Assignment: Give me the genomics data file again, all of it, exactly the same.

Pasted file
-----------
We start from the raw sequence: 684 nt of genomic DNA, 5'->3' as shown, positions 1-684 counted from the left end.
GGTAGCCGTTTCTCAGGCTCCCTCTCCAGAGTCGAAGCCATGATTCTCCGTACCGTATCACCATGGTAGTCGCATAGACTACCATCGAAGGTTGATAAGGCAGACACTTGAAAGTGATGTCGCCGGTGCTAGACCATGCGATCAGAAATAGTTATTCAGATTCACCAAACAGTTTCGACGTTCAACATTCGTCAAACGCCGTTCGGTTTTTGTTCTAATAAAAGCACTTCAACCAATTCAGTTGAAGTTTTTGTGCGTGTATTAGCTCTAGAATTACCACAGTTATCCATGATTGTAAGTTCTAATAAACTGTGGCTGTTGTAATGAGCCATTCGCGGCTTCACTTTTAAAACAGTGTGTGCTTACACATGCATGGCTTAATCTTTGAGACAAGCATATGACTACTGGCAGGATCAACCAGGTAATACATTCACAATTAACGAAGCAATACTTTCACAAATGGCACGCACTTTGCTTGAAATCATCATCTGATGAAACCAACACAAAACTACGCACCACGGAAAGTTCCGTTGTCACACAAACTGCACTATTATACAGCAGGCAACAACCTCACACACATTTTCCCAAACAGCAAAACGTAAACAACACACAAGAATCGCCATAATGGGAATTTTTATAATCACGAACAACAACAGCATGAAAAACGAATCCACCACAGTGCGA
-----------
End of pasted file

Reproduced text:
We start from the raw sequence: 684 nt of genomic DNA, 5'->3' as shown, positions 1-684 counted from the left end.
GGTAGCCGTTTCTCAGGCTCCCTCTCCAGAGTCGAAGCCATGATTCTCCGTACCGTATCACCATGGTAGTCGCATAGACTACCATCGAAGGTTGATAAGGCAGACACTTGAAAGTGATGTCGCCGGTGCTAGACCATGCGATCAGAAATAGTTATTCAGATTCACCAAACAGTTTCGACGTTCAACATTCGTCAAACGCCGTTCGGTTTTTGTTCTAATAAAAGCACTTCAACCAATTCAGTTGAAGTTTTTGTGCGTGTATTAGCTCTAGAATTACCACAGTTATCCATGATTGTAAGTTCTAATAAACTGTGGCTGTTGTAATGAGCCATTCGCGGCTTCACTTTTAAAACAGTGTGTGCTTACACATGCATGGCTTAATCTTTGAGACAAGCATATGACTACTGGCAGGATCAACCAGGTAATACATTCACAATTAACGAAGCAATACTTTCACAAATGGCACGCACTTTGCTTGAAATCATCATCTGATGAAACCAACACAAAACTACGCACCACGGAAAGTTCCGTTGTCACACAAACTGCACTATTATACAGCAGGCAACAACCTCACACACATTTTCCCAAACAGCAAAACGTAAACAACACACAAGAATCGCCATAATGGGAATTTTTATAATCACGAACAACAACAGCATGAAAAACGAATCCACCACAGTGCGA